According to Kim’s boastful sense of style he had acquired special register plates for his cars, such as GOD, GOOD, EVIL, HACKER, POLICE. Now, after the arrest, the GUILTY and MAFIA plates appeared particularly bad in the public eye.
Many other things, too, looked like bad publicity from Kim Dotcom’s point of view:
He was a former hacker, who had previous criminal convictions.
He spent his life of luxury in a mansion.
He had the reputation of being an arrogant man.
If the United States wanted to show the world that pirates negligent of copyrights are not taken lightly – no matter where in the world it takes place – there was no better target.
He could have been a James Bond villain, and he has been called such.
“I think more for the lifestyle than the actual villainy. Because I’m not a villain. I’m the good guy. I don’t hurt anybody. I haven’t done anything wrong. For people to call me the James Bond villain is more about the larger than life characters that are portrayed in those movies. But I think James Bond would have a good time here. We could play poker. I could take all his money. I’m good at poker,” Kim says and laughs.
The arrest triggered a legal battle that has lasted for nearly two years. The extradition to the United States will come up in court again next spring. In New Zealand, Dotcom has not been prosecuted for copyright crimes.
Kim and his partners are on the loose, but they are not allowed to travel from New Zealand. They have to report to the police on a weekly basis.
“New Zealand is the world’s best place to be stuck – after Finland,” Kim says on the mansion’s patio.
“But it is really good climate, I like the fresh air, I like the nature. And it’s a beautiful home.”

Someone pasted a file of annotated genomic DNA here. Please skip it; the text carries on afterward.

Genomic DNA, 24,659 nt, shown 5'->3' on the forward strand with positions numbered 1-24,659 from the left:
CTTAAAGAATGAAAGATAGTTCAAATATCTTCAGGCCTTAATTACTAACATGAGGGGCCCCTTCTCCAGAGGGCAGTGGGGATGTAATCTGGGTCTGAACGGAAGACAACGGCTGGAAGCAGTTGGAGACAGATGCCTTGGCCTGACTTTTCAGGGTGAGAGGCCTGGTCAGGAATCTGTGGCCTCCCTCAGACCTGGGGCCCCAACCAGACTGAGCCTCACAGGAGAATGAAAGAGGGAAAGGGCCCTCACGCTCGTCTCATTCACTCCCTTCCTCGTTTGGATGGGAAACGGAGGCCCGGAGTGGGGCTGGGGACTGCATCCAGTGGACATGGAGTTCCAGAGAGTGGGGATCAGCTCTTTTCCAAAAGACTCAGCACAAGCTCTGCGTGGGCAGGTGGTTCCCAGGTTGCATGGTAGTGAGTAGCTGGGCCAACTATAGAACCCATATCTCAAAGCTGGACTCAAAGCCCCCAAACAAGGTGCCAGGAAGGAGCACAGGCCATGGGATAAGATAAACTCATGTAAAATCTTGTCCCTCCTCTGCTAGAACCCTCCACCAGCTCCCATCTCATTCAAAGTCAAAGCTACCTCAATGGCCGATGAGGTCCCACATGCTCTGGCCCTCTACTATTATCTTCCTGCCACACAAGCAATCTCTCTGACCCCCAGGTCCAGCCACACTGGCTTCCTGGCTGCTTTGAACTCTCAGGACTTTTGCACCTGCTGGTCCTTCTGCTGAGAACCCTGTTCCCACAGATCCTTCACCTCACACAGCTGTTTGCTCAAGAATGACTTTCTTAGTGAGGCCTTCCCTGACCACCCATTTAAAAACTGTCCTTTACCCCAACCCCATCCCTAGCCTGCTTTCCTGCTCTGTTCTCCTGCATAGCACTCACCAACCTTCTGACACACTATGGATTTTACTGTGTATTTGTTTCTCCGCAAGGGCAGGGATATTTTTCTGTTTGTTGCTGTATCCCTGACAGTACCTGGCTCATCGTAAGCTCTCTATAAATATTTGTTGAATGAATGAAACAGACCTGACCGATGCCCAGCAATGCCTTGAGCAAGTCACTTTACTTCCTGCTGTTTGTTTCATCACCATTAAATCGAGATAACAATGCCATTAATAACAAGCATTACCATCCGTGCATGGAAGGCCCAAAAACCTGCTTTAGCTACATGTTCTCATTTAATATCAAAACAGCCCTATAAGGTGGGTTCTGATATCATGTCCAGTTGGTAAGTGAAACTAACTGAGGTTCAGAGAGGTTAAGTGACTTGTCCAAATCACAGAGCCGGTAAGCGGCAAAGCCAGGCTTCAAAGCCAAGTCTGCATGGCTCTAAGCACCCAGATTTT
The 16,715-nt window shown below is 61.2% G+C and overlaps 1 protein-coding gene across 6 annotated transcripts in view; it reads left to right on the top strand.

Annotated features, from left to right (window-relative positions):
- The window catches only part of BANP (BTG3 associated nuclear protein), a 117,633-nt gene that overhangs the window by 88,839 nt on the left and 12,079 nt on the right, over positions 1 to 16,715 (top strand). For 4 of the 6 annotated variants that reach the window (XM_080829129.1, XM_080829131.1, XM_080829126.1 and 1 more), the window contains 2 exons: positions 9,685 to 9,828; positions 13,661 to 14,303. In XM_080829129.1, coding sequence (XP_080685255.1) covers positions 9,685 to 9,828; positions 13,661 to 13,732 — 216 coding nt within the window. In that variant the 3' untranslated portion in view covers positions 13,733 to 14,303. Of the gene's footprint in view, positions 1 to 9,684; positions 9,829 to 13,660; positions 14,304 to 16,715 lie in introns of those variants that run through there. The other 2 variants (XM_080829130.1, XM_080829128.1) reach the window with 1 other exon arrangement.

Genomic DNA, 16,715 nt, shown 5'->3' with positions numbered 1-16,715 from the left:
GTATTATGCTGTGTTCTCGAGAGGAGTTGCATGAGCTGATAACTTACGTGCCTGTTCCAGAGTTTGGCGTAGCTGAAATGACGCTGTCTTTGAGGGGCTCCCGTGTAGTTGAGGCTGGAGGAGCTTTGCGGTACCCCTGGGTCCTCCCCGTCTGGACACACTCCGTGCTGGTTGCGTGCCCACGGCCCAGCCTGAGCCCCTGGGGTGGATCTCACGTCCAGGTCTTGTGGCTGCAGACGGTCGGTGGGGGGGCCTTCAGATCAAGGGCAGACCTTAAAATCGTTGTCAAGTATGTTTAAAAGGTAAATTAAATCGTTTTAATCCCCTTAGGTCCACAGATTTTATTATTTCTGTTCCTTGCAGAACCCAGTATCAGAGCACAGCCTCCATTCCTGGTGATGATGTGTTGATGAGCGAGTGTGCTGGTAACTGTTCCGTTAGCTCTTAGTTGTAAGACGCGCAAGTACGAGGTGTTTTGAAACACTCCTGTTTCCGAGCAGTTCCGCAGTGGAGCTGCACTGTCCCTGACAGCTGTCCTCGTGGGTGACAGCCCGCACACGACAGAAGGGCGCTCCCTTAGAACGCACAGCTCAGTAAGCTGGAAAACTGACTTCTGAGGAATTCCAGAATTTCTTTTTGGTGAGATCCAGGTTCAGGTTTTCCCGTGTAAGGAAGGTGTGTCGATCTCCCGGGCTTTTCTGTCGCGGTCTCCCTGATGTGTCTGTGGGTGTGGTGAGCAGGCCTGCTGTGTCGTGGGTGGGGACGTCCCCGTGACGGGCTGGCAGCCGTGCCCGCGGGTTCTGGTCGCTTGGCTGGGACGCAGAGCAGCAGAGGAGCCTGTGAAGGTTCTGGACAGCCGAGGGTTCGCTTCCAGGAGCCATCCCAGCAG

For the same reasons Kim and his family moved to the country in 2010 from Hong Kong, where he had resided since 2003. As his family grew bigger, he wanted cleaner and safer surroundings for his children to grow up in.
“In New Zealand there are no poisonous animals, no nuclear power. That is important. Look what happened in Japan.”
For a man who has taken huge risks, he seems surprisingly cautious. He’s talking about the population explosion and depletion of natural resources. He fears the world is drifting towards chaos.
Kim gets about 37,000 euros a month from his frozen assets for living expenses, such as the estate rent. The mansion has more than ten employees, so the amount is not enough for man accustomed to the sweet life. He says that his friends help him financially.
But is he a worst class cyber criminal, as portrayed?
The US indictment language is tough. It calls Kim Dotcom’s venture “the Mega Conspiracy”.
Dotcom himself feels that the claims are ridiculous and completely unfounded. The indictment, he says, is a “press release”, serving only the purpose of defaming him.
This is what most suspects say, but the Dotcom case actually is also legally very open to interpretation. For this reason, his extradition has been delayed. Kim Dotcom operated in the greyest corners of the Internet.
According to Kim, Megaupload was just a huge hard drive connected to the Internet, and using it had been made quick and easy. Similar services in the cloud, he says, exist to this day, but they have been left alone from criminal prosecution.